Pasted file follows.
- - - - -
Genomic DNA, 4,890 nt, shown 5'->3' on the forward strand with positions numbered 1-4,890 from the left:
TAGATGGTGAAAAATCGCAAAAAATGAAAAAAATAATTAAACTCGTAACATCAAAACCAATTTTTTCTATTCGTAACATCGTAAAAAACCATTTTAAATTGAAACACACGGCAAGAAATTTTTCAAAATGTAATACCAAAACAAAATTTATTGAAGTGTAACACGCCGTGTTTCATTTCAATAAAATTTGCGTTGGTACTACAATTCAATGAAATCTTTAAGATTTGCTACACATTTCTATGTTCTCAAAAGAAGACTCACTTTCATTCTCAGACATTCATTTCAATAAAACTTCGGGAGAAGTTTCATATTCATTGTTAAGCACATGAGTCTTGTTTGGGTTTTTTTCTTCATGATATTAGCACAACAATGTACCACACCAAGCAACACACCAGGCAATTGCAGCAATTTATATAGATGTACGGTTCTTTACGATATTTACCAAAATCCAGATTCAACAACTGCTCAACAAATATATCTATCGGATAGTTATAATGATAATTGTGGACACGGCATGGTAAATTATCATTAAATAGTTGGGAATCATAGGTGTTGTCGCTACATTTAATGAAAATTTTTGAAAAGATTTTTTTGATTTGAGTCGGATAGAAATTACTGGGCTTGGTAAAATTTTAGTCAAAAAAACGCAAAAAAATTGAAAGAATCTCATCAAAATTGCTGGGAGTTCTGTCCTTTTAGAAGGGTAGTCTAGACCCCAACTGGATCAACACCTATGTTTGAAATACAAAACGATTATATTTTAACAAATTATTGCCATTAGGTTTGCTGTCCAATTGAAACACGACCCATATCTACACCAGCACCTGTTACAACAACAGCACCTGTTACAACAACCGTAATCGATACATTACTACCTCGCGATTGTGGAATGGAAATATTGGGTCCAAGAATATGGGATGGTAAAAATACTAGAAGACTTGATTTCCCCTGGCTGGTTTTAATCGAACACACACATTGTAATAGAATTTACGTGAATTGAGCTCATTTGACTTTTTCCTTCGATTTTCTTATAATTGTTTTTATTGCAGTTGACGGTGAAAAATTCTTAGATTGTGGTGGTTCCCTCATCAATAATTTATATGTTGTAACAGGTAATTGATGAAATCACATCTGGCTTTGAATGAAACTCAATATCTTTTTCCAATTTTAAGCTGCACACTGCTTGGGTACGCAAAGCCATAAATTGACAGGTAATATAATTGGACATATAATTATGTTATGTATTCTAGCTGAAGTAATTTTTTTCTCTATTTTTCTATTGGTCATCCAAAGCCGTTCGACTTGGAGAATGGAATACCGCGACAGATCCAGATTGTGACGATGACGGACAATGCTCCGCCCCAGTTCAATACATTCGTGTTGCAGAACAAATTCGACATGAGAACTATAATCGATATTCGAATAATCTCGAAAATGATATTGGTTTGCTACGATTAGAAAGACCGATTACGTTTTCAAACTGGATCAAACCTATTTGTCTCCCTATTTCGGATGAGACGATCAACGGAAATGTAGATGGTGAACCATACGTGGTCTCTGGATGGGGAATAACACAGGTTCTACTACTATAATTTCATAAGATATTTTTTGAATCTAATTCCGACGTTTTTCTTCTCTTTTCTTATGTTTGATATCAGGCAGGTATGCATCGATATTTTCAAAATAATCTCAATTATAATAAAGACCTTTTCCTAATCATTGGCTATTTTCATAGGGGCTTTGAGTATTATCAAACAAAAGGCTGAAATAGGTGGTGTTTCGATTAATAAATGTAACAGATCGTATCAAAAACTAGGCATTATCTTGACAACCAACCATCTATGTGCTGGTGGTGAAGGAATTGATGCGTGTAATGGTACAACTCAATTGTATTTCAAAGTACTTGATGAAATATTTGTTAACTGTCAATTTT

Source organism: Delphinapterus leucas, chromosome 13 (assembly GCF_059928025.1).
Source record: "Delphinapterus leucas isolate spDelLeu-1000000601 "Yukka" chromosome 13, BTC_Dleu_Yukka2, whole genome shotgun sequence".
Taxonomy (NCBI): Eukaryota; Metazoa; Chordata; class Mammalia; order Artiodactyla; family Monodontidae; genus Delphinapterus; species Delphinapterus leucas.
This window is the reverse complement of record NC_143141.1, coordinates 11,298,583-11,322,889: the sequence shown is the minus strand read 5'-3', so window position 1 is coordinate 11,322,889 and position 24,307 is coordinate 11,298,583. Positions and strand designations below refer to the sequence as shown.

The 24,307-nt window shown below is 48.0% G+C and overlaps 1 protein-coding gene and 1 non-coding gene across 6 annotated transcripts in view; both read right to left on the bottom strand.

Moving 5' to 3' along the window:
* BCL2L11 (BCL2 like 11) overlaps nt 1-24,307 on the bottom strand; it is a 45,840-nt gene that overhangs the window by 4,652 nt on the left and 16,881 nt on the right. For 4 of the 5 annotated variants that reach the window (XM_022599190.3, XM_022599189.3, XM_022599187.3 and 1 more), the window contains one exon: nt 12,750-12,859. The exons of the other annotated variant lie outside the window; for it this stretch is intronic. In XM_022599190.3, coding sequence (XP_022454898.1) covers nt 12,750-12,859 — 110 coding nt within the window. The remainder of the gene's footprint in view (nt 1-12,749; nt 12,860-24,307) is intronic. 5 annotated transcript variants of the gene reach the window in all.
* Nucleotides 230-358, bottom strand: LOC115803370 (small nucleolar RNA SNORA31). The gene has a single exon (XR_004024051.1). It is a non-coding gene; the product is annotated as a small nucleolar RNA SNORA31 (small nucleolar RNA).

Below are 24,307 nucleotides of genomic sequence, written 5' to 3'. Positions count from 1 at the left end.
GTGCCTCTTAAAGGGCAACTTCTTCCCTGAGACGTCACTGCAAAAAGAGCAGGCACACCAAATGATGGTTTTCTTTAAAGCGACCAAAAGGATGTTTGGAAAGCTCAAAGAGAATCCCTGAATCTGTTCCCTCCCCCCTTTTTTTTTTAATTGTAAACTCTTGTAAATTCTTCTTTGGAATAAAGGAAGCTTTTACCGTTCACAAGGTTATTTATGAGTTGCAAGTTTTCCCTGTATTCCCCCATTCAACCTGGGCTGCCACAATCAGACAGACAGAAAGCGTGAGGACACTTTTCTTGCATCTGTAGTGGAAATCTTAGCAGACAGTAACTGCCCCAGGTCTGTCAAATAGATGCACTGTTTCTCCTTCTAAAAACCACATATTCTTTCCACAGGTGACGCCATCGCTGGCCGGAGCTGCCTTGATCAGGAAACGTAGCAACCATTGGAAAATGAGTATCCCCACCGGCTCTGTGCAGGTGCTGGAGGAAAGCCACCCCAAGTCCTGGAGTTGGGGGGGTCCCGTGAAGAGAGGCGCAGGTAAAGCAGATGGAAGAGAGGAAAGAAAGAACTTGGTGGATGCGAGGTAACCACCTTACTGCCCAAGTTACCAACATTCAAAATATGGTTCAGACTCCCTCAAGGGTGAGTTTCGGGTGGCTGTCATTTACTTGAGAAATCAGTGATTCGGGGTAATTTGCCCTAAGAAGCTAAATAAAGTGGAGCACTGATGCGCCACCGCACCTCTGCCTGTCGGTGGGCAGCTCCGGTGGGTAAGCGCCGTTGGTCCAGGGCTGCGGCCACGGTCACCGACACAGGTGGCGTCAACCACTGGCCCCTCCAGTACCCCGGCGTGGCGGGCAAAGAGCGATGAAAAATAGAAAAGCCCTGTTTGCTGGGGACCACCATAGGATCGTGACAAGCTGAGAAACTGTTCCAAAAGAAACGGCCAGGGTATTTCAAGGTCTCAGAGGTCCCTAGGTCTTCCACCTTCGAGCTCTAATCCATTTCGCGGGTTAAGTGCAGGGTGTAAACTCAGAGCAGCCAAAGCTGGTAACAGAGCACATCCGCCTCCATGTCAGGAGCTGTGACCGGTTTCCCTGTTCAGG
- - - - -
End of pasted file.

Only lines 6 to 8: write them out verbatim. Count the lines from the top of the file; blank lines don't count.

This window is the reverse complement of record NC_143141.1, coordinates 11,298,583-11,322,889: the sequence shown is the minus strand read 5'-3', so window position 1 is coordinate 11,322,889 and position 24,307 is coordinate 11,298,583. Positions and strand designations below refer to the sequence as shown.

The 24,307-nt window shown below is 48.0% G+C and overlaps 1 protein-coding gene and 1 non-coding gene across 6 annotated transcripts in view; both read right to left on the bottom strand.

Moving 5' to 3' along the window: